On Sept. 2, the SLU community was directed to a statement from Jonathan Smith, Ph.D., vice president for the Office of Diversity and Community Engagement, subtitled “A Challenge, a Commitment, and a Call.” In it, he wrote of the systemic racism at SLU and what has been done, as well as what will be done, to effectively address and reform it. 

Smith’s message included a reminder of the Clock Tower Accords, as well as details of the initiative to make the African American Studies program into its own fully autonomous department. He also mentioned the Institute for Healing Justice and Equity, Diversity and Community Engagement, which offers diversity, equity and inclusion training, and the THRIVE residential learning community opening this fall for Black and Latinx students.

Going forward, Smith is forming a diverse committee that’s committed to assisting in the vital task of dismantling systemic racism here at SLU and implementing ideas from the BLM movement, as well as carrying out the Clock Tower Accords to make a campus of equity, diversity and inclusion. 

“Join me in working to make ours a fully inclusive, equitable, and just community – one in which all of us can be proud,” Smith wrote at the end of his statement. 

Although there are actions in motion to address the BLM movement and dismantling systemic racism within SLU, more can certainly be done to achieve this. 

“Not to say that there’s no work being done, because there is, but it just hasn’t been completed. I feel like a lot of people feel that it has just taken far too long,” said Stalling.

Many feel that there needs to be more transparency between SLU administration and the rest of campus to ensure SLU is taking concrete action to support the Black community on campus and the BLM movement.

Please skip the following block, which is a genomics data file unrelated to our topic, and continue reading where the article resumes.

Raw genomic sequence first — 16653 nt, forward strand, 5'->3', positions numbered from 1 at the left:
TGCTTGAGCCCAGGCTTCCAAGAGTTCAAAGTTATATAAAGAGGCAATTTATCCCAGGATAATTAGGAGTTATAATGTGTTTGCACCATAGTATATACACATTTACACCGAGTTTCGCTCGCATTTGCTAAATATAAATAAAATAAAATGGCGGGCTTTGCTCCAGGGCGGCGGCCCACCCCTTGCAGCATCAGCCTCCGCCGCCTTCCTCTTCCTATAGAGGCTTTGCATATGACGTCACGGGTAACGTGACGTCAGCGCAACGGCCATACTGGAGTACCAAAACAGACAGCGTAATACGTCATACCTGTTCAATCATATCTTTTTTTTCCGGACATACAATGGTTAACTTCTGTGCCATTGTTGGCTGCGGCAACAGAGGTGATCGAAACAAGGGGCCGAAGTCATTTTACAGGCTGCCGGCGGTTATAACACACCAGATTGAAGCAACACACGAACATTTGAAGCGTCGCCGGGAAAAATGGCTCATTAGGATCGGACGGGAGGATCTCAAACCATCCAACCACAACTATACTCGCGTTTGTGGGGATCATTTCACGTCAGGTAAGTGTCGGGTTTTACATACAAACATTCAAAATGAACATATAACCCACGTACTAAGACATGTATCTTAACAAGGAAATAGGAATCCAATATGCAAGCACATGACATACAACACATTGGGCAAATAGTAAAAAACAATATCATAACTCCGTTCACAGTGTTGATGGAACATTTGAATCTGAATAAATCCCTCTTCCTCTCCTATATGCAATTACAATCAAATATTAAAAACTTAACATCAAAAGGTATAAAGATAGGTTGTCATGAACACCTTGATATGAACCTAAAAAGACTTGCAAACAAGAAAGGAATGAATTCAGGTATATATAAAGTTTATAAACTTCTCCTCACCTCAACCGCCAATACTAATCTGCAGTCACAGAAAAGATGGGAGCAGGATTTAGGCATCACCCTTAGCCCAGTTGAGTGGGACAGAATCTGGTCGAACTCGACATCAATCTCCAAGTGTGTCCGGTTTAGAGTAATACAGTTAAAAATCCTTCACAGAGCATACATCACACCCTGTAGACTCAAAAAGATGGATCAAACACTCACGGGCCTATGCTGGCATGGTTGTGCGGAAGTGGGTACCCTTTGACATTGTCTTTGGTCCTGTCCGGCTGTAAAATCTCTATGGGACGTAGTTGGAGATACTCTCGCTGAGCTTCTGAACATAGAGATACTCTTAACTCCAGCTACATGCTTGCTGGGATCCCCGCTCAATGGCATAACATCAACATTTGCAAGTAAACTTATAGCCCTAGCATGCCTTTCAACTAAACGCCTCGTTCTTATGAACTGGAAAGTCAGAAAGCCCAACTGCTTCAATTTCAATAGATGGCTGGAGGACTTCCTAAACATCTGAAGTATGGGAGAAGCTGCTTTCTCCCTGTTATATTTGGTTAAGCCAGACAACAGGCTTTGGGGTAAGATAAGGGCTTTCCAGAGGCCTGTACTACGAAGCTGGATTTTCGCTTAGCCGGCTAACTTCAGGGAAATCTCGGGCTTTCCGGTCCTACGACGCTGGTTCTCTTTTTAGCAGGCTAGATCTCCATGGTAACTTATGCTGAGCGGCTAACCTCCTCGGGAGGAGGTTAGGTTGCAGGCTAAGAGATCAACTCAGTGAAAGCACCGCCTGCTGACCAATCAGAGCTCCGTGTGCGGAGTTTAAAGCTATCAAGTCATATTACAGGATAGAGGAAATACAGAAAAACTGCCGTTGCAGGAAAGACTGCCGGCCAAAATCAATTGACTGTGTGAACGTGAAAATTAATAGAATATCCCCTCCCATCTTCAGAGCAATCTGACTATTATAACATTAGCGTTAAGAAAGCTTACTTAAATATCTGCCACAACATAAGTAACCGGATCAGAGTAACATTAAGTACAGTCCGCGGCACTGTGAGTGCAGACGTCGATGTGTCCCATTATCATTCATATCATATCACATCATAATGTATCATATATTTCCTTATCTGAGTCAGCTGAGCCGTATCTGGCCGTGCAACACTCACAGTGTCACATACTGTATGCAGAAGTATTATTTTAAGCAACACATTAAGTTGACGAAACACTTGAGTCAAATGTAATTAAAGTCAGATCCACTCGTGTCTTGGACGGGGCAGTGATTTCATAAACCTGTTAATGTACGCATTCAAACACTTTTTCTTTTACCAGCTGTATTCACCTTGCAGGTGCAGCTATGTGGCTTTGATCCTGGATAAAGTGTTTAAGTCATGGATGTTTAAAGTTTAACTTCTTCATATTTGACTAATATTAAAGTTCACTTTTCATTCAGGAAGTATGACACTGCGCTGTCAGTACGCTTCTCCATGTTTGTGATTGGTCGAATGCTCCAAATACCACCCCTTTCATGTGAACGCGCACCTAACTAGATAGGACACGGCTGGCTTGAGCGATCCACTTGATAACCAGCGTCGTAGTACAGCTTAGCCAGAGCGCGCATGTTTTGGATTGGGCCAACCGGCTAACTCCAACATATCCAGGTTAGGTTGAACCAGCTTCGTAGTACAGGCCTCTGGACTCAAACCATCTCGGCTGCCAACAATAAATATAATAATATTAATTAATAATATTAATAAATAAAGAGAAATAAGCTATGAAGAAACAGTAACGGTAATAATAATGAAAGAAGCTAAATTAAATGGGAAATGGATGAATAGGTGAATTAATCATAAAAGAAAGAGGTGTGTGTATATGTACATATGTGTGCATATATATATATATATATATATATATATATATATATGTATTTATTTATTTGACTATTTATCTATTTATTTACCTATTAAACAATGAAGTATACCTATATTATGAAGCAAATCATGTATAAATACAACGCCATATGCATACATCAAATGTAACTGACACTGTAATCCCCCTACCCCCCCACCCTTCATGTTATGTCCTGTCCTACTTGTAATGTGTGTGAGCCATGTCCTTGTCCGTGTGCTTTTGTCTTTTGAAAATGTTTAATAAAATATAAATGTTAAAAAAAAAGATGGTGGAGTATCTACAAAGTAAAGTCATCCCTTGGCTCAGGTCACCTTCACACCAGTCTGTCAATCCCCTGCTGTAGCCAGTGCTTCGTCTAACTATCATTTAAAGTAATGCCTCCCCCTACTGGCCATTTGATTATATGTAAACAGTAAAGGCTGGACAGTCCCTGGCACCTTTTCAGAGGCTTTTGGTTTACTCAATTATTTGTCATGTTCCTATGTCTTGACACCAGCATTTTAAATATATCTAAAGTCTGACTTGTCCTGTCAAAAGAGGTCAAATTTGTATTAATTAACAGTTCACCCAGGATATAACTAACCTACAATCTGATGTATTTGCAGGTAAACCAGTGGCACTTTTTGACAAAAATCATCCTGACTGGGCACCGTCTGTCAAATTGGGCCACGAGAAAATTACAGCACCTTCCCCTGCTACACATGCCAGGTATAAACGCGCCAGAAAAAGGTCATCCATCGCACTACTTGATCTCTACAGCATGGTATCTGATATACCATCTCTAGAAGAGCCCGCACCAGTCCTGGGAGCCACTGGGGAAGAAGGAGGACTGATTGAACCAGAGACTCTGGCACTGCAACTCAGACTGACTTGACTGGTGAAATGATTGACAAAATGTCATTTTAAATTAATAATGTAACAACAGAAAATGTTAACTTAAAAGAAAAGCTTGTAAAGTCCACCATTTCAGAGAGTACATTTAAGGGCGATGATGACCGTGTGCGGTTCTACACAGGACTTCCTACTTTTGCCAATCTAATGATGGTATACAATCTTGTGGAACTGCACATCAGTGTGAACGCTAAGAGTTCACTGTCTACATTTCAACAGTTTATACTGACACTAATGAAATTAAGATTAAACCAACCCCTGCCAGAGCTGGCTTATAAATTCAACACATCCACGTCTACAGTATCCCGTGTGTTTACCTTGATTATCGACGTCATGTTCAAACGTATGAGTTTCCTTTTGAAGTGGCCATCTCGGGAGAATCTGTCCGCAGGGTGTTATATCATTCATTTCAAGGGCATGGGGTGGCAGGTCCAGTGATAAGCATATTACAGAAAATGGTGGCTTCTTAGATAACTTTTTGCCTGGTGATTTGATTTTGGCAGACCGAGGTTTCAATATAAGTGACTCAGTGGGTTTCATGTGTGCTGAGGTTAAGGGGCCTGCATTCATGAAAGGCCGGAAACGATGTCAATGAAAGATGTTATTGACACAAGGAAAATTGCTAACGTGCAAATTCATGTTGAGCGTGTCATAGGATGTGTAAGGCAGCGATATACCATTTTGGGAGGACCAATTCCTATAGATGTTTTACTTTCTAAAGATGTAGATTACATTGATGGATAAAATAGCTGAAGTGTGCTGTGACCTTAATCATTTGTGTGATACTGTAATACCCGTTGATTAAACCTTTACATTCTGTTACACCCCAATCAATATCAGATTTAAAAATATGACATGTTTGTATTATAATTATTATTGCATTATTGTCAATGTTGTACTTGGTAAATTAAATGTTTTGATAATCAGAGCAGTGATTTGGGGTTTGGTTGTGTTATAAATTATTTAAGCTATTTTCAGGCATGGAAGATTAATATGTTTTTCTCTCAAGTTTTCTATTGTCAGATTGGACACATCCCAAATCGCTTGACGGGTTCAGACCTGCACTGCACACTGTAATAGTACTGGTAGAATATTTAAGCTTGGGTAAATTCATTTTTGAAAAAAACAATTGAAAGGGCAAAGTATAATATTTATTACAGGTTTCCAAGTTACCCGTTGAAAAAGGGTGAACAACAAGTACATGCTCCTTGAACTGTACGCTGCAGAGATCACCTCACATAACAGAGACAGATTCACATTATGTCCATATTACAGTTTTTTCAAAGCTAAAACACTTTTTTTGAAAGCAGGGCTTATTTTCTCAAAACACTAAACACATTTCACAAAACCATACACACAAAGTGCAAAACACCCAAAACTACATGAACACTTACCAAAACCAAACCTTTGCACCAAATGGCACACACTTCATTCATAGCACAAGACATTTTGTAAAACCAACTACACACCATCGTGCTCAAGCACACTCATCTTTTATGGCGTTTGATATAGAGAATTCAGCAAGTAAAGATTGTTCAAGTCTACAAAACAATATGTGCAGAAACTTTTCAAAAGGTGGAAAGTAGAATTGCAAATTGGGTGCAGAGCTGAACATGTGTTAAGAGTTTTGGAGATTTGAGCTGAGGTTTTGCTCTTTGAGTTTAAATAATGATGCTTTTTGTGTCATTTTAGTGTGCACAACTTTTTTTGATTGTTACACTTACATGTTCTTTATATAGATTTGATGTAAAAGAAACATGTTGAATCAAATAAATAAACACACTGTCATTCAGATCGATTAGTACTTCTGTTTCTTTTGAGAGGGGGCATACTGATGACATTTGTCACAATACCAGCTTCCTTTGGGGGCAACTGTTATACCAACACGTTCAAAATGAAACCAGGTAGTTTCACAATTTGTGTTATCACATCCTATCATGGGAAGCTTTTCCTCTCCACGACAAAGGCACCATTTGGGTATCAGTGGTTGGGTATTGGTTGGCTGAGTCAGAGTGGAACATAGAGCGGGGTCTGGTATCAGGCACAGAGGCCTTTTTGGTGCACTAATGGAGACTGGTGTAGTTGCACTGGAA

Morgan Mckenny,  a freshman, adds on this need for further direct support of BLM and Black SLU members, “More signs, maybe it can be required in some classes to talk about it or read some things about the BLM movement and everything [happening].”

Not only does transparency need to be a priority, but also realistic and efficient methods that have a direct plan to dismantle systemic racism within SLU must be present—specifically from higher administration within SLU. 

“I think this is the time for the university and for the upper administration to step up with honestly more than just platitudes and an email,” said Scott on what SLU needs to do to better ensure a fair and anti-racist community for their Black members and other individuals of color. She further added, “I think there should be some structural, systemic, institutional change with resources devoted to, committed to making that change happen.” 

SLU owes it to all their students, staff and surrounding community to make a safe and overtly anti-racist environment. Although they are addressing and handling the BLM movement and mission with truth, more can and must be done.